Author: Pascal Tanguay, International Drug Policy Consortium and Law Enforcement and HIV Network
The Philippines has scaled up its war on Drugs with devastating consequences. President Rodrigo Duterte’s tough talk and anti-drug platform has led to a staggering number of vigilante killings and the mass incarceration of people associated with drug use and its trade. But we’ve seen this before. 12 years ago, Thailand launched a bloody and ultimately futile war on drugs.
Both Thailand and the Philippines have prohibitive drug policies that demand severe punishment, with little provision for evidence-based public health interventions. Thailand, the Philippines and Singapore are the only three Southeast Asian countries that have rejected harm reduction policies.
Former Thai prime minister and former police officer Thaksin Shinawatra spearheaded Thailand’s 2003 war on drugs using inflammatory phrases such as ‘shoot to kill’ and ‘eye for an eye’ to legitimise and incite violence. In three months police killed more than 2,275 people with impunity and 320,000 people surrendered themselves to the police. There were reports of human rights abuses ranging from harassment and sexual violence to torture. And throughout the campaign, public opinion polls showed widespread support — up to 90 per cent — for Thaksin’s efforts.
In the Philippines, Duterte has parroted Thaksin’s violent rhetoric, even calling on ordinary citizens to take up arms and participate in what is effectively state-sponsored cleansing. Philippine media has reported that in two months nearly 2000 Filipinos have been killed and close to 700,000 people have surrendered to authorities. Prisons, already filled at over three times capacity in 2012, are more overcrowded than ever and represent breeding grounds for human rights violations and the spread of diseases like HIV and tuberculosis. And yet a recent public opinion poll showed that 91 per cent of Filipinos support Duterte.
There are similarities too in how Thailand and the Philippines are failing to manage the sheer number of people who use drugs who have given themselves up.
Between 2011 and 2012 Thailand recorded over 500,000 people entering so-called Drug Treatment Centres. Over 1,200 such centres were built in less than 15 years, with the vast majority operated by public security sector personnel who have little or no medical training or certification. People sent to drug treatment centres have no access to due process, legal support or appeals. And detention in these centres is strongly associated with avoidance of healthcare as well as with significant human rights violations.
In the Philippines there are currently 44 inpatient drug dependence treatment centres with a total capacity of approximately 5,000. Few outpatient and community-based services are available, accessible or affordable for people who use drugs and less than 250 medical professionals are accredited to clinically assess people volunteering for drug dependence treatment.
In essence, there is simply insufficient capacity and infrastructure to respond to the health needs of the close to 700,000 individuals who have surrendered to authorities.
And even if Duterte’s approach is successful and sustainably reduces the Philippine drug market, lessons learned from Thailand should raise red flags for public health professionals beyond the sudden hike in workload.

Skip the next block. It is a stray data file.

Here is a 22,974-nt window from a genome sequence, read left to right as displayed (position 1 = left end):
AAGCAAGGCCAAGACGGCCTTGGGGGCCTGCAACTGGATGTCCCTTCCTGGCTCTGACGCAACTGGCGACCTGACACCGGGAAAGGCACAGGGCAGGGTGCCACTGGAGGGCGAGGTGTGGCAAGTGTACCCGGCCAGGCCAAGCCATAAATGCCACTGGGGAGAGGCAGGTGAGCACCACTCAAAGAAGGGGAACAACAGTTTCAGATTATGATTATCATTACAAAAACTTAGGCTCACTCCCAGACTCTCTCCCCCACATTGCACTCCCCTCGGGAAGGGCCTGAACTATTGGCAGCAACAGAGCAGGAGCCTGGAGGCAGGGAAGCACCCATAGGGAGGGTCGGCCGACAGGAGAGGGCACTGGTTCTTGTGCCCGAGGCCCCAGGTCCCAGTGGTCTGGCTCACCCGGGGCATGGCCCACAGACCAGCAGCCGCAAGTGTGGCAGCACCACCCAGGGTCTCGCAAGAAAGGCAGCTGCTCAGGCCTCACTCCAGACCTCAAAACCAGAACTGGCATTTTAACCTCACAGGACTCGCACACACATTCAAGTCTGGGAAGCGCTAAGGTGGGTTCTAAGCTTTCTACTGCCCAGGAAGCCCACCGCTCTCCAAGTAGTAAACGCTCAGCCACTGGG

The war on drugs in Thailand led many to switch from smoking drugs to injecting, fuelling HIV and hepatitis C transmission among people who use drugs. And, despite intensified policing efforts, the availability of illicit drugs actually increased in Thailand. For instance, quantities of seized methamphetamine increased from 2 tonnes in 2008 to more than 10 tonnes in 2012. Almost 9 out of 10 patients in Thai drug treatment centres in 2012 were using amphetamines. In 2012 the UN called on countries, especially in Southeast Asia, to immediately close all compulsory drug treatment centres in favour of community-based interventions grounded in medical science.
But like Thaksin, Duterte blatantly ignores such recommendations and disregards criticism. Thailand was repeatedly slammed by the UN (including the UN Commission on Human Rights), human rights groups, international media and local activists and academics. Reports documenting the global war on drugs, including those of the Global Commission on Drug Policy, continue to single out Thailand as one of the worst examples.
The Thai government has been globally vilified for 12 years in the wake of Thaksin’s drugs policy. But the Minister of Justice Paiboon Koomchaya now acknowledges that Thailand has lost the war on drugs. In 2016, several high-level public health and public security officials met to revise Thai drug policies. Decriminalisation, proportional sentencing, diversion away from the criminal justice system and community-based drug dependence treatment including harm reduction services are all being considered as viable options.
Duterte’s drug war is a mirror image of Thailand’s 2003 campaign. Thailand, one of the world’s most prohibitive and strict countries when it comes to illicit drugs, is learning from its own lessons and proposing important reforms. Meanwhile, the Philippines is following Thailand’s past blunders instead of scientific evidence, embracing the war on drugs approach. The Philippines seems poised to overtake Thailand and wrest away the title for the bloodiest war on drugs campaign ever waged.
Pascal Tanguay is the Asia Associate with the International Drug Policy Consortium and the Deputy Director of the Law Enforcement and HIV Network.